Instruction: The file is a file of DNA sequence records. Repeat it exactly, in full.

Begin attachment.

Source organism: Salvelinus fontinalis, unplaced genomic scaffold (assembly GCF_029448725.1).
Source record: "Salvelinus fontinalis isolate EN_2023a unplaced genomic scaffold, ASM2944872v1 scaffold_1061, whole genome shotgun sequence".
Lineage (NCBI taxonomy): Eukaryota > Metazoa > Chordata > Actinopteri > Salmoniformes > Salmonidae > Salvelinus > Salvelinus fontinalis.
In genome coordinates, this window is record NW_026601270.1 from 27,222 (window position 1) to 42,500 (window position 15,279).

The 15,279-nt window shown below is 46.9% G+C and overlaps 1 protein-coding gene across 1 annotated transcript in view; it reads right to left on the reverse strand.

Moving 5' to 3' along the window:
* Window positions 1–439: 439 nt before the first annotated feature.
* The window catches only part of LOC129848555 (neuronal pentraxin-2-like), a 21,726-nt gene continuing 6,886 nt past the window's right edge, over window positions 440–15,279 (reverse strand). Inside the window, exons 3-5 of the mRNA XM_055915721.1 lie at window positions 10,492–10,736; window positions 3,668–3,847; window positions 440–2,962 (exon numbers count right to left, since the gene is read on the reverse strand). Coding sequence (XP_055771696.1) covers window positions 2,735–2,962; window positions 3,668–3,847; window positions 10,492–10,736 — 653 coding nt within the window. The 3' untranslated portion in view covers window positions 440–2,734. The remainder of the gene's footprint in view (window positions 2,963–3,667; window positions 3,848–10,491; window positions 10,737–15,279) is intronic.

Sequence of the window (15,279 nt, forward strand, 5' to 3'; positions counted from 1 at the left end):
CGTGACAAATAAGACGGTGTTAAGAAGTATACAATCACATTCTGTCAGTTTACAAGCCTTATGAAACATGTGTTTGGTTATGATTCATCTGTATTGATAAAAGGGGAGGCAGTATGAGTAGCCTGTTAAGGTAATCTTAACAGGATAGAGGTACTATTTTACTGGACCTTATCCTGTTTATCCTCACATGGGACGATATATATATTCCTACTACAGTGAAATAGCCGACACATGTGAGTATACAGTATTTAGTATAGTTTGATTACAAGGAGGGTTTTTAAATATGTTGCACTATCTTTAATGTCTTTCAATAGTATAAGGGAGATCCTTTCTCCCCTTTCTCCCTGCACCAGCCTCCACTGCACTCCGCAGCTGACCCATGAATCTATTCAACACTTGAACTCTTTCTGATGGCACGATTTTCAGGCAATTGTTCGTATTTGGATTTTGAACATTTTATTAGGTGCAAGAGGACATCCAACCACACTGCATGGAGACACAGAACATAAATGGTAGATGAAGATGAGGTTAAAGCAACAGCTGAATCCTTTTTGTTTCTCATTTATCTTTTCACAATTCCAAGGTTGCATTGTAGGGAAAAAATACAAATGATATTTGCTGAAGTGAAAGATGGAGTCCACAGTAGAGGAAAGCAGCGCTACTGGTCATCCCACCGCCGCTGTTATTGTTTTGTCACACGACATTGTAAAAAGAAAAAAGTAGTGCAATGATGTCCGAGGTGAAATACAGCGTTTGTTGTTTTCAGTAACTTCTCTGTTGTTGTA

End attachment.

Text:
Source organism: Salvelinus fontinalis, unplaced genomic scaffold (assembly GCF_029448725.1).
Source record: "Salvelinus fontinalis isolate EN_2023a unplaced genomic scaffold, ASM2944872v1 scaffold_1061, whole genome shotgun sequence".
Lineage (NCBI taxonomy): Eukaryota > Metazoa > Chordata > Actinopteri > Salmoniformes > Salmonidae > Salvelinus > Salvelinus fontinalis.
In genome coordinates, this window is record NW_026601270.1 from 27,222 (window position 1) to 42,500 (window position 15,279).

The 15,279-nt window shown below is 46.9% G+C and overlaps 1 protein-coding gene across 1 annotated transcript in view; it reads right to left on the reverse strand.

Moving 5' to 3' along the window:
* Window positions 1–439: 439 nt before the first annotated feature.
* The window catches only part of LOC129848555 (neuronal pentraxin-2-like), a 21,726-nt gene continuing 6,886 nt past the window's right edge, over window positions 440–15,279 (reverse strand). Inside the window, exons 3-5 of the mRNA XM_055915721.1 lie at window positions 10,492–10,736; window positions 3,668–3,847; window positions 440–2,962 (exon numbers count right to left, since the gene is read on the reverse strand). Coding sequence (XP_055771696.1) covers window positions 2,735–2,962; window positions 3,668–3,847; window positions 10,492–10,736 — 653 coding nt within the window. The 3' untranslated portion in view covers window positions 440–2,734. The remainder of the gene's footprint in view (window positions 2,963–3,667; window positions 3,848–10,491; window positions 10,737–15,279) is intronic.

Sequence of the window (15,279 nt, forward strand, 5' to 3'; positions counted from 1 at the left end):
CGTGACAAATAAGACGGTGTTAAGAAGTATACAATCACATTCTGTCAGTTTACAAGCCTTATGAAACATGTGTTTGGTTATGATTCATCTGTATTGATAAAAGGGGAGGCAGTATGAGTAGCCTGTTAAGGTAATCTTAACAGGATAGAGGTACTATTTTACTGGACCTTATCCTGTTTATCCTCACATGGGACGATATATATATTCCTACTACAGTGAAATAGCCGACACATGTGAGTATACAGTATTTAGTATAGTTTGATTACAAGGAGGGTTTTTAAATATGTTGCACTATCTTTAATGTCTTTCAATAGTATAAGGGAGATCCTTTCTCCCCTTTCTCCCTGCACCAGCCTCCACTGCACTCCGCAGCTGACCCATGAATCTATTCAACACTTGAACTCTTTCTGATGGCACGATTTTCAGGCAATTGTTCGTATTTGGATTTTGAACATTTTATTAGGTGCAAGAGGACATCCAACCACACTGCATGGAGACACAGAACATAAATGGTAGATGAAGATGAGGTTAAAGCAACAGCTGAATCCTTTTTGTTTCTCATTTATCTTTTCACAATTCCAAGGTTGCATTGTAGGGAAAAAATACAAATGATATTTGCTGAAGTGAAAGATGGAGTCCACAGTAGAGGAAAGCAGCGCTACTGGTCATCCCACCGCCGCTGTTATTGTTTTGTCACACGACATTGTAAAAAGAAAAAAGTAGTGCAATGATGTCCGAGGTGAAATACAGCGTTTGTTGTTTTCAGTAACTTCTCTGTTGTTGTA